Lung cancer in people who have never smoked is increasing. A campaign this month – See Through the Symptoms – aims to raise pharmacists' awareness of symptoms that may need investigation

November is Lung Cancer Awareness Month across the globe. Community pharmacy teams frequently interact with patients who are at increased risk of the disease and can signpost appropriately, for example by promoting smoking cessation services and nicotine replacement therapy.

However, while 72% of lung cancers in the UK are indeed caused by smoking[1], casting the net wider can help to reach symptomatic patients without a smoking history.

Lung cancer rates in this patient cohort are rising[2], but the absence of observable clinical risk factors means they often go undiagnosed until their disease is advanced.[3]

We know that earlier diagnosis improves outcomes, and GPs and community pharmacists alike can take important strides towards achieving that.

I have been involved with a charity campaign called See Through the Symptoms, which is running throughout November alongside Lung Cancer Awareness month.

Targeting primary and community healthcare professionals, including GPs and pharmacists, it highlights the importance of referring symptomatic patients for diagnostic imaging regardless of their age and smoking status.

Look beyond smoking history

Symptoms of lung cancer in never-smokers may be the same as in those who smoke, but could be more likely to be non-specific or atypical. According to the National Institute for Health and Care Excellence (NICE), they include:[4]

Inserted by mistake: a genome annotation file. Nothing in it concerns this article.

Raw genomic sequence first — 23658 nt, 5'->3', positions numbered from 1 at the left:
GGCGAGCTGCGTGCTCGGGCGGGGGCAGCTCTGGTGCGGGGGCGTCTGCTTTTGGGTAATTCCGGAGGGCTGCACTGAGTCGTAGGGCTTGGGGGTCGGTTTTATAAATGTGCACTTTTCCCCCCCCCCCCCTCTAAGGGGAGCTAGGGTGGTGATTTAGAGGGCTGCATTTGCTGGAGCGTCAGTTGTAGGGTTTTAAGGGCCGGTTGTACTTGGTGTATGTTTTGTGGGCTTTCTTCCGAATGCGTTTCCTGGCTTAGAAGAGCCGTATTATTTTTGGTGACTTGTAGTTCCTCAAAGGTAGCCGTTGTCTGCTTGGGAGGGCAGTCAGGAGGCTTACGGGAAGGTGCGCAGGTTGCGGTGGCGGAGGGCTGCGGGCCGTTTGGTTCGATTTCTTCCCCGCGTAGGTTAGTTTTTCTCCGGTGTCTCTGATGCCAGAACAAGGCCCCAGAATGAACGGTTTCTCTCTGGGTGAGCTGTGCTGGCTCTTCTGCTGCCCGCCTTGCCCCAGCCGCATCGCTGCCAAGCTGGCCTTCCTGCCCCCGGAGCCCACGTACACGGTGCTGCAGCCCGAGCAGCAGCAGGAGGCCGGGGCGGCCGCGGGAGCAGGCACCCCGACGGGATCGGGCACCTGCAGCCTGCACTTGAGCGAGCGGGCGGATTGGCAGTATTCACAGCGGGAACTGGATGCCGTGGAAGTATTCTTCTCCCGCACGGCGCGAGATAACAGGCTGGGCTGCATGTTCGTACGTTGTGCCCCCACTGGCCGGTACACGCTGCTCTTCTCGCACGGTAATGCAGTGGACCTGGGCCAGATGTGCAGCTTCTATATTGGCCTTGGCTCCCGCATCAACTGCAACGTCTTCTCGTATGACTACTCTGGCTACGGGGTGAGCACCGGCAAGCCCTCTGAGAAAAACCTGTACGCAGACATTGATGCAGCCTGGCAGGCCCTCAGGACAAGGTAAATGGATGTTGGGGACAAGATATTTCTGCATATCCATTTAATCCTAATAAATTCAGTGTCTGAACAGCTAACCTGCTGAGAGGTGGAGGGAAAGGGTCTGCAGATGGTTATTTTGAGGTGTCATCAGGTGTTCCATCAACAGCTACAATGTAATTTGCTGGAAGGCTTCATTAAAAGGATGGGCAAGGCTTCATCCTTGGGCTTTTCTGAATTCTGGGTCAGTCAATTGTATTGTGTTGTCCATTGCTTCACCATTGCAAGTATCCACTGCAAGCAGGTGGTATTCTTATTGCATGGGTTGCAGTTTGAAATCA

• cough
  • fatigue
  • shortness of breath
  • pain in the chest
  • weight loss
  • appetite loss.

Additional symptoms that might be relevant are:

  • hoarseness
  • pain in the neck, upper back or shoulder
  • persistent or recurrent chest infection
  • blood in sputum
  • persistent enlarged lymph nodes around the collar bone in the neck.

NICE provides clear guidance on referral for diagnostic imaging. Patients aged 40 and over who have two or more unexplained symptoms from its list of six above (one or more if they have ever smoked) should be offered an urgent chest X-ray to be done within two weeks.4

However, research shows that former and never-smokers are less inclined to visit their GP when they have symptoms.[5] Those who do may be more likely to receive false reassurance and, consequently, less likely than smokers to follow up if symptoms don’t improve.

We often find younger people tend to exhibit symptoms that are less obviously respiratory, like upper back and shoulder pain, which are easier to miss or not be recognised as representative of an underlying cancer.

It is crucially important as primary care clinicians that we still consider the possibility of lung cancer in patients who don’t fit the usual mould. GPs should have a lower threshold for performing chest X-rays, including in younger, non-smoking patients with vague symptoms.

Pharmacy teams play a pivotal role too, by encouraging vigilance and advising patients with persistent, unexplained symptoms to see their GP and request a chest X-ray.

Pharmacies driving earlier diagnosis